Special Collections Display During the Library Week 21st - 25th May, 2018
For the first time, Special Collections went on display in the central area of the LRC for celebrating Library Week during 21st – 25th May.
The display featured two of the oldest books in the collections both published in 1700’s and some other unique and rare cookbooks and menus.
A set of ten menus from a guest house named Kooringa in Marysville, Victoria were highlighted in the menu display. The guest house was originally a private home of the Webb family in the early 20th century, which was converted in the 1920's due to the growth of tourists in Marysville.
Advertisement, c. 1930s
A glance at these menus from a guest's weeklong stay in the autumn of 1936 certainly shows an enormous choice of dishes - dominated by roast meats. The roneo reproduced menus are each individually decorated with native drawings on various themes.
Unfortunately, on Black Saturday, the 7th February 2009, the house was destroyed by the firestorm.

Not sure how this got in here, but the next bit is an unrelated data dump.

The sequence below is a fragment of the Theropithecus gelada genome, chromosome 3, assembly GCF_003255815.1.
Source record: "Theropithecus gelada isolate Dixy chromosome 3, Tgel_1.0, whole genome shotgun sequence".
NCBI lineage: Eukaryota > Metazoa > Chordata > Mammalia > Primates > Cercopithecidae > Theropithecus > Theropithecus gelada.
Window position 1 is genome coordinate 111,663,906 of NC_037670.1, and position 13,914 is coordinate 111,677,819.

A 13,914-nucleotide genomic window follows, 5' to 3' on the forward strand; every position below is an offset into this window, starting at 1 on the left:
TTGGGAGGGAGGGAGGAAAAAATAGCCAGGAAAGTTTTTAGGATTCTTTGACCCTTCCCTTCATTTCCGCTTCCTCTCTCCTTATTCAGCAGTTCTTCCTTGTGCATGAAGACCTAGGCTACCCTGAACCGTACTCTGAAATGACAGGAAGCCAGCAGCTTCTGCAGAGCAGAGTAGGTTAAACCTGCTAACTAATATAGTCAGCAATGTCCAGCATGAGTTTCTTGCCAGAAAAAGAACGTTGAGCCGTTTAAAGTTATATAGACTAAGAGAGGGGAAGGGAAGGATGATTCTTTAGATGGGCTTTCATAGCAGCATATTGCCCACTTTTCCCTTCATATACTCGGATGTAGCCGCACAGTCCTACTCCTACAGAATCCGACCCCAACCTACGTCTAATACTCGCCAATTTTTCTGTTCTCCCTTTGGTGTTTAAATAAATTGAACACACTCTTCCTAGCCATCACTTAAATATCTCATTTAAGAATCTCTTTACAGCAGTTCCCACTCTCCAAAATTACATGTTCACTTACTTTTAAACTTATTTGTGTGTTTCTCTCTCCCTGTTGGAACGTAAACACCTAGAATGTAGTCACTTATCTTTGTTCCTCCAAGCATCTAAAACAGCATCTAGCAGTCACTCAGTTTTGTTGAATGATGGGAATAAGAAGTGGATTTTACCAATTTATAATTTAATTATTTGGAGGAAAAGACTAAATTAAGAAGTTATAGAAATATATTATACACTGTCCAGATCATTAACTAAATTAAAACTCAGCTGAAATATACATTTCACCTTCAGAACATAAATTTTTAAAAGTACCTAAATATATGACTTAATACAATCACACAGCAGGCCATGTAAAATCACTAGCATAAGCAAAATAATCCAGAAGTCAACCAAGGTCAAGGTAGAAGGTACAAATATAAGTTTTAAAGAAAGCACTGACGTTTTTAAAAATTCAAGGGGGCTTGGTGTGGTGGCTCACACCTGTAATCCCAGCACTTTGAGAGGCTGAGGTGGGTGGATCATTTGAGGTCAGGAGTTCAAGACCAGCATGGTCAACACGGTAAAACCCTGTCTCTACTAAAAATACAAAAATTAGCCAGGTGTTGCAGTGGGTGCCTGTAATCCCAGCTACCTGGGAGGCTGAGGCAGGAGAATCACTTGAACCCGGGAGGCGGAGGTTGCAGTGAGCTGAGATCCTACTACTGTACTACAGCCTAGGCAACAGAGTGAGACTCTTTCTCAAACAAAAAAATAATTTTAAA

Cookery Teaching in The Early Days (1) 22nd Feb, 2018
During February to April 2018, the Special Collections Research Room will be exhibiting cookbooks written by Harriett Wicken, who was one of the first teachers in cookery and domestic science in Australia. Mrs. Wicken migrated to Victoria in 1886 after working as a cookery teacher in London. She first gave cooking classes at Warrnambool, Victoria and then acquired a diploma from the National Training School for Cookery in South Kensington, and became a cookery lecturer and demonstrator, later moved to Sydney and was appointed a lecturer in the department of domestic economy at Sydney Technical College in 1889.
Before her arrival to Australia, Mrs. Wicken already had her book titled Kingswood Cookery Book published in London in 1885. Once she was in Australia, she rewrote the whole book with alterations and additions to make it more practical for the Australian housekeeper. In 1888, the revised and enlarged Australian edition of The Kingswood Cookery Book was published. This version was used as a textbook in her cookery class at Sydney Technical College. After 1896 Mrs. Wicken stopped teaching at the technical college and continued to build her specialties on demonstrating cooking with gas. Some other small cookery books were produced, such as Recipes of Lenten Dishes (1896), Dainty Foods (1911), Australian Table Dainties and Appetising Dishes (1897), etc.
She also contributed about 300 recipes to a book titled The Art of Living in Australia (Sydney, 1893), one of the famous early Australian cookbooks written by her Macquarie Street neighbour and diet reformer, Dr Philip Muskett.
Come in and check out the books on display.